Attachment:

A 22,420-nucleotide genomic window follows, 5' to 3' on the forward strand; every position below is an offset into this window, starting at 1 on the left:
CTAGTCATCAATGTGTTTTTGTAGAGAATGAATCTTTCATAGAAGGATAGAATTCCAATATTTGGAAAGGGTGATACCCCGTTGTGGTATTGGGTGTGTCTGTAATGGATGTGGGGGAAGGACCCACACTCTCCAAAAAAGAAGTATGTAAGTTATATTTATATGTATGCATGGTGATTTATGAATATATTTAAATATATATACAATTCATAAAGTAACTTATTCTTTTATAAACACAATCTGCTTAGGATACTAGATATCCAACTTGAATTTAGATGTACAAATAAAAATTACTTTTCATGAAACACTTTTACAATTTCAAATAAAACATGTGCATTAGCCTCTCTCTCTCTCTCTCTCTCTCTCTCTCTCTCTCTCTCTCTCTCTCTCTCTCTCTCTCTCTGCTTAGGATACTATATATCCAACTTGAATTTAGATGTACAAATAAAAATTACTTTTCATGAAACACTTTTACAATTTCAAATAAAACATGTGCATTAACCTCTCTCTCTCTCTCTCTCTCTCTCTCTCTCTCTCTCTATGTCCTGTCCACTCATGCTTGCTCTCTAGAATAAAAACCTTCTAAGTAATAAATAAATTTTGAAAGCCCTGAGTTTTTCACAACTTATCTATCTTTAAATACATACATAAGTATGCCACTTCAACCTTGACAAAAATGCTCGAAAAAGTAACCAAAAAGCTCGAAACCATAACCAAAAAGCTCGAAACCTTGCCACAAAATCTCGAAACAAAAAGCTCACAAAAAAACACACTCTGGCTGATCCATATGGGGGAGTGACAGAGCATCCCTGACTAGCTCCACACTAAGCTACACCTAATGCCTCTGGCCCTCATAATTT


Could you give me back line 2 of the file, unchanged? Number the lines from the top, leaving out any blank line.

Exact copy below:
CTAGTCATCAATGTGTTTTTGTAGAGAATGAATCTTTCATAGAAGGATAGAATTCCAATATTTGGAAAGGGTGATACCCCGTTGTGGTATTGGGTGTGTCTGTAATGGATGTGGGGGAAGGACCCACACTCTCCAAAAAAGAAGTATGTAAGTTATATTTATATGTATGCATGGTGATTTATGAATATATTTAAATATATATACAATTCATAAAGTAACTTATTCTTTTATAAACACAATCTGCTTAGGATACTAGATATCCAACTTGAATTTAGATGTACAAATAAAAATTACTTTTCATGAAACACTTTTACAATTTCAAATAAAACATGTGCATTAGCCTCTCTCTCTCTCTCTCTCTCTCTCTCTCTCTCTCTCTCTCTCTCTCTCTCTCTCTCTCTCTGCTTAGGATACTATATATCCAACTTGAATTTAGATGTACAAATAAAAATTACTTTTCATGAAACACTTTTACAATTTCAAATAAAACATGTGCATTAACCTCTCTCTCTCTCTCTCTCTCTCTCTCTCTCTCTCTCTATGTCCTGTCCACTCATGCTTGCTCTCTAGAATAAAAACCTTCTAAGTAATAAATAAATTTTGAAAGCCCTGAGTTTTTCACAACTTATCTATCTTTAAATACATACATAAGTATGCCACTTCAACCTTGACAAAAATGCTCGAAAAAGTAACCAAAAAGCTCGAAACCATAACCAAAAAGCTCGAAACCTTGCCACAAAATCTCGAAACAAAAAGCTCACAAAAAAACACACTCTGGCTGATCCATATGGGGGAGTGACAGAGCATCCCTGACTAGCTCCACACTAAGCTACACCTAATGCCTCTGGCCCTCATAATTT